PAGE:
Many California couples who are planning on getting married might feel that having a prenuptial agreement is not necessary because they don't have a significant amount of assets. However, such an agreement is not designed solely for those who are wealthy or famous.
California parents who are going through a divorce may need to create a parenting plan that includes a schedule for when their children will spend time with each of them. Courts often encourage parents to work toward roughly a 50-50 schedule, and some parents may assume the easiest way to do this is to have the child alternate weeks with each of them.
In a California divorce, many issues will come to the forefront, such as spousal support, child support, property division and more. People may forget about one of the key factors in a case: what led to the end of a marriage in the first place. Understanding who initiates divorce and why can be key in a case.
Divorce in California can be difficult. This is especially true when there are children involved. The best interests of the child should be paramount, but this can be complicated when the parents disagree about co-parenting. Child custody and visitation frequently lead to acrimony between the parents. Understanding how to address these concerns can be key to a successful resolution.
Postnuptial agreements allow married couples to decide for themselves how their assets should be divided in the event of a divorce. These documents have always been popular in western states like California where strict community property laws give judges very little discretion. When divorcing couples in California cannot reach an agreement and no prenuptial or postnuptial agreement is in place, judges divide the marital assets equally.
For many California couples, January may be a time for new beginnings and new divorces. For a number of reasons, divorce attorneys and even Google searches back up the claim that the new year brings with it an increased number of divorce filings across the country. Even as overall divorce rates are on the decline, with the rates of dissolution in 2017 being 8% lower than they were one decade prior, every year, January shows an increased number of newly initiated proceedings. There are a number of reasons why people choose to divorce along with the turn of the year.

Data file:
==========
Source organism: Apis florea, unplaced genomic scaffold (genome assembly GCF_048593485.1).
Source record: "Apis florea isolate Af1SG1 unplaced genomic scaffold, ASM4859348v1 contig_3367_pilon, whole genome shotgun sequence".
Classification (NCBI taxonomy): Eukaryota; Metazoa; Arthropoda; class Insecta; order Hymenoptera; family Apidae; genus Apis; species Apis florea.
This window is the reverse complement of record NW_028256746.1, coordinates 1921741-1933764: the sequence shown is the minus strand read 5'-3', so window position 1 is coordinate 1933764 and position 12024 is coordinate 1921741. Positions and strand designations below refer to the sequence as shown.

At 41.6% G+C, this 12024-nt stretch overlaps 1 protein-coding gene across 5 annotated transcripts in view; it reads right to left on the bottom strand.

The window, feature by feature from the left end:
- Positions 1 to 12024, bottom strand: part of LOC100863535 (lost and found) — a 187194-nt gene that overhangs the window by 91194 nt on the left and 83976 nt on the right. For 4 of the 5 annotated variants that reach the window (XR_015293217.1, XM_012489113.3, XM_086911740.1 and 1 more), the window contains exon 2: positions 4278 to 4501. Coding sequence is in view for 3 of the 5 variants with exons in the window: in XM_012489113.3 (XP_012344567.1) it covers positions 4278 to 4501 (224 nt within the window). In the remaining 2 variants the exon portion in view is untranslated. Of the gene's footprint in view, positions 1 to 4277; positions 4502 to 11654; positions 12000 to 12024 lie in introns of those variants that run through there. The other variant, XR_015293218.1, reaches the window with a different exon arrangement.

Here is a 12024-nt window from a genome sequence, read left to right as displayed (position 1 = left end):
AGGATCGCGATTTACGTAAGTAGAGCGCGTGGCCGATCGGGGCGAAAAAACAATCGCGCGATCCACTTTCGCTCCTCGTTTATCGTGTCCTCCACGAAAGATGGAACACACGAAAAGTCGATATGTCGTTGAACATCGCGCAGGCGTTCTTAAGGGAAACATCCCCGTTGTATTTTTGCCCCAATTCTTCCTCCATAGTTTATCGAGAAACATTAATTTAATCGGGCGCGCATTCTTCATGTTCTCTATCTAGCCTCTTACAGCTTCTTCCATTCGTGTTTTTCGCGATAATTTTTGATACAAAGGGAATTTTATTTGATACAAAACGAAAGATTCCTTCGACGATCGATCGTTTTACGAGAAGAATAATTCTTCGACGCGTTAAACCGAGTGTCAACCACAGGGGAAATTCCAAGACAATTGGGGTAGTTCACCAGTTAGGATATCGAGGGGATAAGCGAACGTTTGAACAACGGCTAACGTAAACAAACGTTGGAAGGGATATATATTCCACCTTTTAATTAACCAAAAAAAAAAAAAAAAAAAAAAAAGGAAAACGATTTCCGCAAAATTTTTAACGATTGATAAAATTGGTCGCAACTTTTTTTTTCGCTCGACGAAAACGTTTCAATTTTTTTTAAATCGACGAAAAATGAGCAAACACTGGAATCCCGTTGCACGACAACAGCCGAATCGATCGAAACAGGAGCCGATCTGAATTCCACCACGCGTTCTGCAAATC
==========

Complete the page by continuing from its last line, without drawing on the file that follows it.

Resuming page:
Spouses who are going through a divorce in California may want to do so with the help of a mediator. Mediation can be an effective way for individuals to express their needs in a timely and safe manner. Typically, it is a less expensive option than settling a divorce in court, and it can be a less traumatic option for any children a divorcing couple may have.
While both women and men in California may face challenges after a divorce related to finances and children, these challenges are more common for women. Women have three times the poverty rate that men do after a divorce and tend to suffer a loss in income while men's incomes often increase. On top of this, mothers are still more likely than fathers to get child custody, and this can leave them concerned about how they will support their children.
Child custody decisions in California and around the country are made based on the best interests of the child. There was a time when following this doctrine usually led to mothers being awarded primary custody. However, shared custody and co-parenting arrangements have now become more common. Family law judges have warmed to co-parenting because research has shown that children suffer less emotional trauma following a divorce when they can spend time with both of their parents, but making these arrangements work is sometimes extremely challenging.
There are many issues that must be navigated in a California divorce. One of the most common sources of disputes is determining what will become of the marital home. Understanding the complexities and addressing them can avoid conflict and help craft a resolution.